Prince Harry Urges Military Personnel To Open Up About Struggles With Mental Health [VIDEO]
(Photo : Gustavo Caballero/Getty Image)
Prince Harry urged servicemen and women to not be afraid to talk about mental health issues they may be going through. The royal led a panel discussion with three veterans of the U.K. and U.S. Armed Forces on Thursday for a mental health conference at King's College London.
One of the veterans in the panel was Ivan Castro. He was left blind and almost dead in a tense encounter while deployed in Iraq a decade ago.
Not only did his determination help him get back to the service, he has also been able to run in marathons around the world. Prince Harry handed him a blue "Heads Together" headband. Castro will be running a marathon for Heads Together.
Heads Together is a campaign promoted by Princes Harry, Prince William and Princess Kate to raise awareness about mental health issues, encourage openness and provide support to individuals with such types of struggles.
Addressing the military people among the audience, Prince Harry discussed how important it is to recognize their mental health challenges, the most common being depression, anxiety and adjustment disorder, the People reported.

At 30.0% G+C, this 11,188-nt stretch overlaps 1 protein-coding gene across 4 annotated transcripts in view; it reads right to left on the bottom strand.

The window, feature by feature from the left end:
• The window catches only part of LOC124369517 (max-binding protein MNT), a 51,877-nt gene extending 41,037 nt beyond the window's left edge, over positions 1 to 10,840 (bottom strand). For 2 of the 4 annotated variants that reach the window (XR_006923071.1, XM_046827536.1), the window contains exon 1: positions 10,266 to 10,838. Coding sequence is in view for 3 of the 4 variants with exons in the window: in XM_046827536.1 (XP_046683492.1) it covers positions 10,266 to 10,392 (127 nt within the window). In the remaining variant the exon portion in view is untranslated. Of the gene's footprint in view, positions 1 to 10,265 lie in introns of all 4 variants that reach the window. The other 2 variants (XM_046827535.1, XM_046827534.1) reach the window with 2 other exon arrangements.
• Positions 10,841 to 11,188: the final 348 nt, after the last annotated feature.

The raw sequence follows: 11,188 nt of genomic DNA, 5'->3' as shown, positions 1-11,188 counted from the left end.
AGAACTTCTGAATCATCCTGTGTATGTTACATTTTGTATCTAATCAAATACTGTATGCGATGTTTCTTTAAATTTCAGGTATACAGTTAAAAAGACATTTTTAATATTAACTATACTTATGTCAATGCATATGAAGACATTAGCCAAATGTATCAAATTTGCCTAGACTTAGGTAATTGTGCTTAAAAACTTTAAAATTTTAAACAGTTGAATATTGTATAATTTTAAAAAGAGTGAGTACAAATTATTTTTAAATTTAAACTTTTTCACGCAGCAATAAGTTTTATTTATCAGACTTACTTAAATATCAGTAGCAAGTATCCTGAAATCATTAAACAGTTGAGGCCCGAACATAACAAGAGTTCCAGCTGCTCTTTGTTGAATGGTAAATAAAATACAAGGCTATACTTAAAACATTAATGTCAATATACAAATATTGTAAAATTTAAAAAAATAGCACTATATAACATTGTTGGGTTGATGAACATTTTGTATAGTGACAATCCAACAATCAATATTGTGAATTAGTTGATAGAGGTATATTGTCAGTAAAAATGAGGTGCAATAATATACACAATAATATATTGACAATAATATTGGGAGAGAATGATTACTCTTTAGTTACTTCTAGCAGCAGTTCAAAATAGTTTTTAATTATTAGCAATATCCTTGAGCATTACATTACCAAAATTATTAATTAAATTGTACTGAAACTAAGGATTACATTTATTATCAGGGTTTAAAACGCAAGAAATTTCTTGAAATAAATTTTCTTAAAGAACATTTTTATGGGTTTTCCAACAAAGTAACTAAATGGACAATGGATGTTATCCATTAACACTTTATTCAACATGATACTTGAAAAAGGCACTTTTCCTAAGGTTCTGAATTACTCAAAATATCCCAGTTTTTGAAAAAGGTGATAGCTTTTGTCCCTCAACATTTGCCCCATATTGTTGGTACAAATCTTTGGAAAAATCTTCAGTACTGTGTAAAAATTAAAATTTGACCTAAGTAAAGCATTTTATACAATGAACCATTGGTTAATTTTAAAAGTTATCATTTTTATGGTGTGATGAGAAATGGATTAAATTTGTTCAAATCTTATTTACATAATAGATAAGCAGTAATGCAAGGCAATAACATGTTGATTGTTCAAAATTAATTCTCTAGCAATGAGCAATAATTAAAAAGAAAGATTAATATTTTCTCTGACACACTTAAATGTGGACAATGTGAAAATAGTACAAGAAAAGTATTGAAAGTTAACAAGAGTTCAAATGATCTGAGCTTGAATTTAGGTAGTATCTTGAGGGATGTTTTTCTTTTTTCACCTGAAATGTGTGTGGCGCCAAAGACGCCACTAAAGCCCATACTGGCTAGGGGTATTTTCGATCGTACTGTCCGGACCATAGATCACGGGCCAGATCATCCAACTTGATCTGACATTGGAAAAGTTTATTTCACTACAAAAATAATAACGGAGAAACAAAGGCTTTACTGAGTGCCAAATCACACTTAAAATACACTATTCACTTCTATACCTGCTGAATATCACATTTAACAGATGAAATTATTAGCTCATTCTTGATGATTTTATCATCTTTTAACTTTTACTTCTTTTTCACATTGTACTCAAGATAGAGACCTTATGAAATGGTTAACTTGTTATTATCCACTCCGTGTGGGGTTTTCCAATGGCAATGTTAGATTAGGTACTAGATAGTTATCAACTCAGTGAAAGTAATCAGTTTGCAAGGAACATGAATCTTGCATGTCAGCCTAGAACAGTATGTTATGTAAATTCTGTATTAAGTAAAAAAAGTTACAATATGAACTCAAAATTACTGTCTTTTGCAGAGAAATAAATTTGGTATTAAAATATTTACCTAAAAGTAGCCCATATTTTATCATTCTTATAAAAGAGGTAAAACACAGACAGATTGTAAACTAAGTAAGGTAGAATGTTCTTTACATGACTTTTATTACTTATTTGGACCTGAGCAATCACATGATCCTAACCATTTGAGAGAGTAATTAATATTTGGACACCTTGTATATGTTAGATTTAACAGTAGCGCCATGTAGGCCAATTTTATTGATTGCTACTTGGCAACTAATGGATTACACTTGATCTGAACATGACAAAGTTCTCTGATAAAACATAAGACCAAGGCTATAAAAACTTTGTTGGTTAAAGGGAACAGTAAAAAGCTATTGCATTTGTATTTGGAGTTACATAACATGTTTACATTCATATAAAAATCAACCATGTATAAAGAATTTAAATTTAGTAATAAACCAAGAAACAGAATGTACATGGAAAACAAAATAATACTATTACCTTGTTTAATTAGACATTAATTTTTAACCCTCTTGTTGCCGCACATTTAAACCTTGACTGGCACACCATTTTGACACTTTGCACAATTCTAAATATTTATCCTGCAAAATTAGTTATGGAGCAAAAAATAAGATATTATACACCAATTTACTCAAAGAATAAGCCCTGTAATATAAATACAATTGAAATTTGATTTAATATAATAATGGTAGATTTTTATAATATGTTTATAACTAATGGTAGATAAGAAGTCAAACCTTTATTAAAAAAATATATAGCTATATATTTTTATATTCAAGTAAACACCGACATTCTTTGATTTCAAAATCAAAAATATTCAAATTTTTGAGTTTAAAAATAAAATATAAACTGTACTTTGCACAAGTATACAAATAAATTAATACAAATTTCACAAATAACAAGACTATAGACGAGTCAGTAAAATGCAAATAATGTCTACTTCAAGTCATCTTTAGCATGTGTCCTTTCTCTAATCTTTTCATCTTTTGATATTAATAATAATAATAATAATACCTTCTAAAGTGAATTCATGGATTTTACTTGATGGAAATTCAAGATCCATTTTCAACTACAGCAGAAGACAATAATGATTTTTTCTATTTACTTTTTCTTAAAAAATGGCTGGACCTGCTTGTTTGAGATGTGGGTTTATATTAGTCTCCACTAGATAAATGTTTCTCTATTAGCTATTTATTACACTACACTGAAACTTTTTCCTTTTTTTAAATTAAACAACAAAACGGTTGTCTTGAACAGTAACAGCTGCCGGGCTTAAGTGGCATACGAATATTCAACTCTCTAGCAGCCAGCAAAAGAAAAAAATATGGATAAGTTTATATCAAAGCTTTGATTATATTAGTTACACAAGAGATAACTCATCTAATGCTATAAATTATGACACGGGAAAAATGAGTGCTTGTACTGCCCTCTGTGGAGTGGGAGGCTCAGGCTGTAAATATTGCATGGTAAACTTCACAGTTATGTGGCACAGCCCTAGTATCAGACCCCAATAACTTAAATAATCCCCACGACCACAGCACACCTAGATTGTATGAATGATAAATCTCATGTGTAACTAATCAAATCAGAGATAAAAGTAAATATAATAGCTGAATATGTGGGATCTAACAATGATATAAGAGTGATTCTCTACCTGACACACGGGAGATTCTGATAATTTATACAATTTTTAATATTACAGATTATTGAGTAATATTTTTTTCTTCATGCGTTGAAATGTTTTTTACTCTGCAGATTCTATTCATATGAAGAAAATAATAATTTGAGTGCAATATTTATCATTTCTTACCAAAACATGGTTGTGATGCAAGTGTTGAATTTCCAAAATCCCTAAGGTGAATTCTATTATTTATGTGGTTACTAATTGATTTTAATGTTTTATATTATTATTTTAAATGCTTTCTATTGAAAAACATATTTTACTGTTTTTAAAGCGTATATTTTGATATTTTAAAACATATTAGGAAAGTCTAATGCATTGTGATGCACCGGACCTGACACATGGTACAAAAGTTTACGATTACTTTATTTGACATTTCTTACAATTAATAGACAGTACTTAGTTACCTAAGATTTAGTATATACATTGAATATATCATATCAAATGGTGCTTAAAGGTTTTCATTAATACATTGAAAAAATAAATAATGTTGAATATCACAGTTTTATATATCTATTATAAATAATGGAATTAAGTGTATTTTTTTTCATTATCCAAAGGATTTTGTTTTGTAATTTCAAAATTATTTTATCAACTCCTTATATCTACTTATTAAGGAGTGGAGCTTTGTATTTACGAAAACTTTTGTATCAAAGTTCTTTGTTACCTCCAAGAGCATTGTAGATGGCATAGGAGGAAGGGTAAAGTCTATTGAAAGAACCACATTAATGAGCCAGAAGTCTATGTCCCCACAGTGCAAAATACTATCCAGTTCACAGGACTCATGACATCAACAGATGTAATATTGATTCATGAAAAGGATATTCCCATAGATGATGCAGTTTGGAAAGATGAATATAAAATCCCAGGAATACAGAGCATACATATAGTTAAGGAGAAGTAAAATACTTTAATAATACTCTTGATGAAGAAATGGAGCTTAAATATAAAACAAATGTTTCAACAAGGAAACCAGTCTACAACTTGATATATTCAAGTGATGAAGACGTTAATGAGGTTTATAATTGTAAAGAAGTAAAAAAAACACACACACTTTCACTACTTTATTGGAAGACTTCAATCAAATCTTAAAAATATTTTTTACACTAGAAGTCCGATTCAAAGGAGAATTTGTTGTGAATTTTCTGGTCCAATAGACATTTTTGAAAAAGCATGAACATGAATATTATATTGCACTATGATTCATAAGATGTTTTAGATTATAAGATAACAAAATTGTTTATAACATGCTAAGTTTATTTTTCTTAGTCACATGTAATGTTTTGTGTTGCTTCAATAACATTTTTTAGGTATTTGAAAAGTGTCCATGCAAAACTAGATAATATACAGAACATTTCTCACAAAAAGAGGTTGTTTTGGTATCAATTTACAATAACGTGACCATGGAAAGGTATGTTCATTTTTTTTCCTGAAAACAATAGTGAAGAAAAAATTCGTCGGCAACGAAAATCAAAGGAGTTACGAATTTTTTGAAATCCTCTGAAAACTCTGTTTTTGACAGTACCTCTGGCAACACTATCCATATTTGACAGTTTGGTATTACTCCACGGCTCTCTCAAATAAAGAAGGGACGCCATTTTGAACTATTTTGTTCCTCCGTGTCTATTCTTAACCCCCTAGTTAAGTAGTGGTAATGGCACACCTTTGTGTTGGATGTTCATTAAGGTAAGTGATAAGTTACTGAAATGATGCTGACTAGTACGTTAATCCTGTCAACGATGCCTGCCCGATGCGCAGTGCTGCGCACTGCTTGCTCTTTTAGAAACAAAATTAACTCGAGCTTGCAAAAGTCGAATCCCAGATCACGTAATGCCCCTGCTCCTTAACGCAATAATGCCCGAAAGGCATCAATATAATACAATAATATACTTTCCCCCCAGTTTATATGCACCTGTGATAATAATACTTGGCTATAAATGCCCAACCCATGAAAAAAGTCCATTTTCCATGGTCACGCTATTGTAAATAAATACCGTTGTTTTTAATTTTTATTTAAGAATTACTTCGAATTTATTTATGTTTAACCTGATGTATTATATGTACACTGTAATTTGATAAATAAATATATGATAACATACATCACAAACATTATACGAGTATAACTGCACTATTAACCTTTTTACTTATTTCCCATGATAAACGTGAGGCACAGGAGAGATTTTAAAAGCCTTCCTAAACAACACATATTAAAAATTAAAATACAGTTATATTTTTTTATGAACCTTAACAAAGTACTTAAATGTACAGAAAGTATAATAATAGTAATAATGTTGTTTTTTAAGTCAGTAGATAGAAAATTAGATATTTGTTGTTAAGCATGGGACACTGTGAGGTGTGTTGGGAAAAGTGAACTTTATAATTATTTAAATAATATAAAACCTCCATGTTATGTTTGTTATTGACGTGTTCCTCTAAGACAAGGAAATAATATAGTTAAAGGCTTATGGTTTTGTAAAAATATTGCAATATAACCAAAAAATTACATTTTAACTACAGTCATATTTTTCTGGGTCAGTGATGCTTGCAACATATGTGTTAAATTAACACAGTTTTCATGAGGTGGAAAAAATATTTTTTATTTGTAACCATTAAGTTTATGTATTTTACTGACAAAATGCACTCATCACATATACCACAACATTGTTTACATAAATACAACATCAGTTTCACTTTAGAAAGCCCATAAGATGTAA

The stigma around having the most common conditions such as depression might prevent them from getting the help they need, he added. Prince Harry stressed that just as differences in physical health exist it is also the case with mental fitness which also deserves attention.
The 32-year-old prince served in the army for 10 years which included deployment to Afghanistan. He earned the rank of Captain in April 2011, the British Royal Family's official website wrote. Prince Harry took on his first operational tour in Afghanistan as a forward air controller in 2007 and the second time as an Apache Pilot in support to the International Security Assistance Force (ISAF) and the Afghan forces.
He has been actively working to promote awareness and support for wounded servicemen and women as they adjust to the changes in their lives.